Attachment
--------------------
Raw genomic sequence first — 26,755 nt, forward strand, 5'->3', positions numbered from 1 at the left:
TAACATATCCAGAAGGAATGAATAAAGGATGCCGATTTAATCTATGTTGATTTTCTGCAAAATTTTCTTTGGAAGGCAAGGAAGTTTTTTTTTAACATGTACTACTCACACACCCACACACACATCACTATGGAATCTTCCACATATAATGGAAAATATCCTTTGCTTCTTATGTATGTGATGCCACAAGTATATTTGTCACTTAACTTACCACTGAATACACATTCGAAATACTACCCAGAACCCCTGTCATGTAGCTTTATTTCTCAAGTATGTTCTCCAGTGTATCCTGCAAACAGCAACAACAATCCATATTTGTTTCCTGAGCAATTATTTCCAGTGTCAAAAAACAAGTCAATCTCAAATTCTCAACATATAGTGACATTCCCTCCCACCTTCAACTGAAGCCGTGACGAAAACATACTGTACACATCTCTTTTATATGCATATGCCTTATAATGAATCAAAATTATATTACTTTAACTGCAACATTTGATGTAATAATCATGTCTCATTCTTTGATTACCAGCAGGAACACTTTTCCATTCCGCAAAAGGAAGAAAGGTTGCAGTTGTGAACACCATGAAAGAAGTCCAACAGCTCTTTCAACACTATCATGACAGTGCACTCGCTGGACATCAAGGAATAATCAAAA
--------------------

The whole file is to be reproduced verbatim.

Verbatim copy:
Raw genomic sequence first — 26,755 nt, forward strand, 5'->3', positions numbered from 1 at the left:
TAACATATCCAGAAGGAATGAATAAAGGATGCCGATTTAATCTATGTTGATTTTCTGCAAAATTTTCTTTGGAAGGCAAGGAAGTTTTTTTTTAACATGTACTACTCACACACCCACACACACATCACTATGGAATCTTCCACATATAATGGAAAATATCCTTTGCTTCTTATGTATGTGATGCCACAAGTATATTTGTCACTTAACTTACCACTGAATACACATTCGAAATACTACCCAGAACCCCTGTCATGTAGCTTTATTTCTCAAGTATGTTCTCCAGTGTATCCTGCAAACAGCAACAACAATCCATATTTGTTTCCTGAGCAATTATTTCCAGTGTCAAAAAACAAGTCAATCTCAAATTCTCAACATATAGTGACATTCCCTCCCACCTTCAACTGAAGCCGTGACGAAAACATACTGTACACATCTCTTTTATATGCATATGCCTTATAATGAATCAAAATTATATTACTTTAACTGCAACATTTGATGTAATAATCATGTCTCATTCTTTGATTACCAGCAGGAACACTTTTCCATTCCGCAAAAGGAAGAAAGGTTGCAGTTGTGAACACCATGAAAGAAGTCCAACAGCTCTTTCAACACTATCATGACAGTGCACTCGCTGGACATCAAGGAATAATCAAAA